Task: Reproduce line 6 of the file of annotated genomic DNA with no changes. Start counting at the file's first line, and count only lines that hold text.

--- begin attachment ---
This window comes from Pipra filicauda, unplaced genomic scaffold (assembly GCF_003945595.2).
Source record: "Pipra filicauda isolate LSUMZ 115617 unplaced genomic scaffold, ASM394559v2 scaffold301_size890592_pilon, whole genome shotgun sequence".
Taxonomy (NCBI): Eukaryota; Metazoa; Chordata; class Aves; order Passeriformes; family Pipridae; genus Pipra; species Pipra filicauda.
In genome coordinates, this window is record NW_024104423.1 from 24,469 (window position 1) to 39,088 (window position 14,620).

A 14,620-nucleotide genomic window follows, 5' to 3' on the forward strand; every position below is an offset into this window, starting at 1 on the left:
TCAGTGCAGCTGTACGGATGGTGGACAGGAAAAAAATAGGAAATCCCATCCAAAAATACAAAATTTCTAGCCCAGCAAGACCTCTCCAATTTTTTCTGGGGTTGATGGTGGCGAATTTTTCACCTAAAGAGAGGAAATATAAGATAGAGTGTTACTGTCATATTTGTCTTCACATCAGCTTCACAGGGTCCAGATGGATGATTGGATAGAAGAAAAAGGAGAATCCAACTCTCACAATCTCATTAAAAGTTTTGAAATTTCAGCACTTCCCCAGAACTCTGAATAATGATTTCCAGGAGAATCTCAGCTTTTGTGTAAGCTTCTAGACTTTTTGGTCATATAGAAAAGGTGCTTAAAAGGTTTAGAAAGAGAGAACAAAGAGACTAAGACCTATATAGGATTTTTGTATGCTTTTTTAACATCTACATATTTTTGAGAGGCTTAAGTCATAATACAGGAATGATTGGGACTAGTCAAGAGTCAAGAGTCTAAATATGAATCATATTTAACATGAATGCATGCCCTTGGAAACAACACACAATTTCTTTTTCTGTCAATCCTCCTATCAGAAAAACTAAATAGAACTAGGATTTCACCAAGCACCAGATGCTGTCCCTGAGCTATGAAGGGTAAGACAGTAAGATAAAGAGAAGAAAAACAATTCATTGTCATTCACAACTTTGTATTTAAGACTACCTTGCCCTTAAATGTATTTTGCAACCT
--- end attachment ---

TCAGTGCAGCTGTACGGATGGTGGACAGGAAAAAAATAGGAAATCCCATCCAAAAATACAAAATTTCTAGCCCAGCAAGACCTCTCCAATTTTTTCTGGGGTTGATGGTGGCGAATTTTTCACCTAAAGAGAGGAAATATAAGATAGAGTGTTACTGTCATATTTGTCTTCACATCAGCTTCACAGGGTCCAGATGGATGATTGGATAGAAGAAAAAGGAGAATCCAACTCTCACAATCTCATTAAAAGTTTTGAAATTTCAGCACTTCCCCAGAACTCTGAATAATGATTTCCAGGAGAATCTCAGCTTTTGTGTAAGCTTCTAGACTTTTTGGTCATATAGAAAAGGTGCTTAAAAGGTTTAGAAAGAGAGAACAAAGAGACTAAGACCTATATAGGATTTTTGTATGCTTTTTTAACATCTACATATTTTTGAGAGGCTTAAGTCATAATACAGGAATGATTGGGACTAGTCAAGAGTCAAGAGTCTAAATATGAATCATATTTAACATGAATGCATGCCCTTGGAAACAACACACAATTTCTTTTTCTGTCAATCCTCCTATCAGAAAAACTAAATAGAACTAGGATTTCACCAAGCACCAGATGCTGTCCCTGAGCTATGAAGGGTAAGACAGTAAGATAAAGAGAAGAAAAACAATTCATTGTCATTCACAACTTTGTATTTAAGACTACCTTGCCCTTAAATGTATTTTGCAACCT